Tuesday, April 04, 2006

Gallery hopping included as sport for London Olympics 2012

Leavening the dominant sports-centricity of the Commonwealth Games, the accompanying cultural festival held in Melbourne last month was brilliant. And the best part for laggards and procrastinators like me is that many of the cultural events have extended beyond the official ten days of the Games.

Thanks to the Commonwealth Games, I have made a start on my bid to learn crochet. The Buddy System, at ARC One Gallery in Flinders Lane, is a performative piece in which interested visitors are taught how to crochet a flower, which, when completed, is attached to a grid-lined wall, connecting it to others made before. At the completion of the project, the flowers will be sent to persons nominated by their makers, extending the gestures of teaching and making beyond the gallery walls. During my half-hour visit, I made a small flower, but I neither felt all that welcome nor did I find my teacher all that willing to teach. Demonstrating at full-speed (you do this, this and this) isn’t teaching. (Nor is taking the work from me and finishing it yourself.) In her defense, the day was hot and the gallery stifling. And, I guess, it must get tiring justifying your activity as art all day long. But I made a flower! So I left happy.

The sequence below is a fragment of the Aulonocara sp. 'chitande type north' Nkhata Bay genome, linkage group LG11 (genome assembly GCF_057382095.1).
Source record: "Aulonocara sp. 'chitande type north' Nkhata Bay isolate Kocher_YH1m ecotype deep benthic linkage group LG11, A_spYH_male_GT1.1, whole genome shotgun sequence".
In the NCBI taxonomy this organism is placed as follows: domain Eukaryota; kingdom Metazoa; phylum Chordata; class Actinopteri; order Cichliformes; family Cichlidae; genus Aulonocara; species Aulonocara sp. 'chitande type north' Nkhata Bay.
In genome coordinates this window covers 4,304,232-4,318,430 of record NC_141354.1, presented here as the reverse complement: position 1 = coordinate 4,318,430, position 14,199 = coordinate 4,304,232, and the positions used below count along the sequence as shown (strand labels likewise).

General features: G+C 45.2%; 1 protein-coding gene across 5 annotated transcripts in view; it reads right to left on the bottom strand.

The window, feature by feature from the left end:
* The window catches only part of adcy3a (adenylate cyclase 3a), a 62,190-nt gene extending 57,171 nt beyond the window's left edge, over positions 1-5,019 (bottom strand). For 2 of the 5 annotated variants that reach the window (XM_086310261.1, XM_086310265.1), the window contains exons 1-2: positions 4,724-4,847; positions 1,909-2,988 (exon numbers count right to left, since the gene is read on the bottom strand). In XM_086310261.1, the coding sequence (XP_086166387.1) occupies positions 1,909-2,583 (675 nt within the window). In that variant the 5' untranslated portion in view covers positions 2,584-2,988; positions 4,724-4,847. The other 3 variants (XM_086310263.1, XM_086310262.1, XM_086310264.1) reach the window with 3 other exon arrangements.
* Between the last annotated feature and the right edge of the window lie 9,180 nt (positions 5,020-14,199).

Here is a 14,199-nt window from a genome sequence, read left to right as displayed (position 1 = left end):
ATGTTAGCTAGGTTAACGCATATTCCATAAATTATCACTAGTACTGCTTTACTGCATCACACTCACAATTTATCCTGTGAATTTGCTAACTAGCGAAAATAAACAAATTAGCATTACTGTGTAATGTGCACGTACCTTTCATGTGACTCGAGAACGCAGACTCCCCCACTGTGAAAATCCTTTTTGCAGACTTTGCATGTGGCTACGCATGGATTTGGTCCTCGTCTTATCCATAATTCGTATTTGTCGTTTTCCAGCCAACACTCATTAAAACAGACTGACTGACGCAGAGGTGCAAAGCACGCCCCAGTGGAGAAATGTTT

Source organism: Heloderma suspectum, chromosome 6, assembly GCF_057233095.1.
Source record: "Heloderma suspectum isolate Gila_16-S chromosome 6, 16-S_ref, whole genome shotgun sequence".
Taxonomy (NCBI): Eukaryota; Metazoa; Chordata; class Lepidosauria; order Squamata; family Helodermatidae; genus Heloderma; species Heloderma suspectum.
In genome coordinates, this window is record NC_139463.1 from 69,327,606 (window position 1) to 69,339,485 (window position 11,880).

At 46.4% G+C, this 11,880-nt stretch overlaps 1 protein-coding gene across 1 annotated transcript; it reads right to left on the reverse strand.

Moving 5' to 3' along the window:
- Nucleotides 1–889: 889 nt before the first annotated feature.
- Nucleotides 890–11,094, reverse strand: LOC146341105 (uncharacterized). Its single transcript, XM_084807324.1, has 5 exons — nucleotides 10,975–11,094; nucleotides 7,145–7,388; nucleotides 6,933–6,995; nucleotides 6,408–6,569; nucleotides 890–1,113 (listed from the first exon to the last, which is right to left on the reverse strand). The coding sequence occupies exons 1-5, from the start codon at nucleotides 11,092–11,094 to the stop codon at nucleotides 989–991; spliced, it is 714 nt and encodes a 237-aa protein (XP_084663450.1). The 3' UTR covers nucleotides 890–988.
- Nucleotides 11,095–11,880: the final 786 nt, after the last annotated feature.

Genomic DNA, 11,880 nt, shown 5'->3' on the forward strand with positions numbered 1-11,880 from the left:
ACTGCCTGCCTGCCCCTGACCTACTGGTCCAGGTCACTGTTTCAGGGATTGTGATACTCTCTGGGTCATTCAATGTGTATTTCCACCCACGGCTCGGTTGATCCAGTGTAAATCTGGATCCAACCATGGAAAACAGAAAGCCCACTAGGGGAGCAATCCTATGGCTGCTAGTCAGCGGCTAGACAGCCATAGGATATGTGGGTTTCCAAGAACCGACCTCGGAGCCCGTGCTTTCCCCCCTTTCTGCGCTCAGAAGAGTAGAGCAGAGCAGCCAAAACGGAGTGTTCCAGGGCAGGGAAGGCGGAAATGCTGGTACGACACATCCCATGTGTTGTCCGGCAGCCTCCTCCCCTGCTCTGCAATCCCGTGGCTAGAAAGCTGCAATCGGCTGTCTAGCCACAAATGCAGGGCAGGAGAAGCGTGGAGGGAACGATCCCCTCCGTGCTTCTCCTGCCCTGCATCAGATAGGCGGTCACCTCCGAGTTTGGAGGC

My next stop was a quick one to fortyfivedownstairs to visit the Ghanian fantasy coffins. Gracia mentions that Louise would like to be buried in a motorcycle-shaped coffin. Myself, I’m not so sure. An ampersand? A typewriter? A Fiat 500? (Personally, I don’t think a coffin in the shape of the object that may have led to your death is such a good idea. Unless, however, you need wheels in the afterlife.)

Next was Threading the Commonwealth at the RMIT Gallery. Particularly wonderful in my eyes were the Nigerian costumes and the accompanying photographs and video footage of the Yorubaland ritual performances. These strange costumes with their eyeless headgear disturb and fascinate me. One costume in particular was as foreboding as the others until up close I noticed it was pieced together with the most wonderful geometric and floral prints: prints that would make Denyse Schmidt swoon.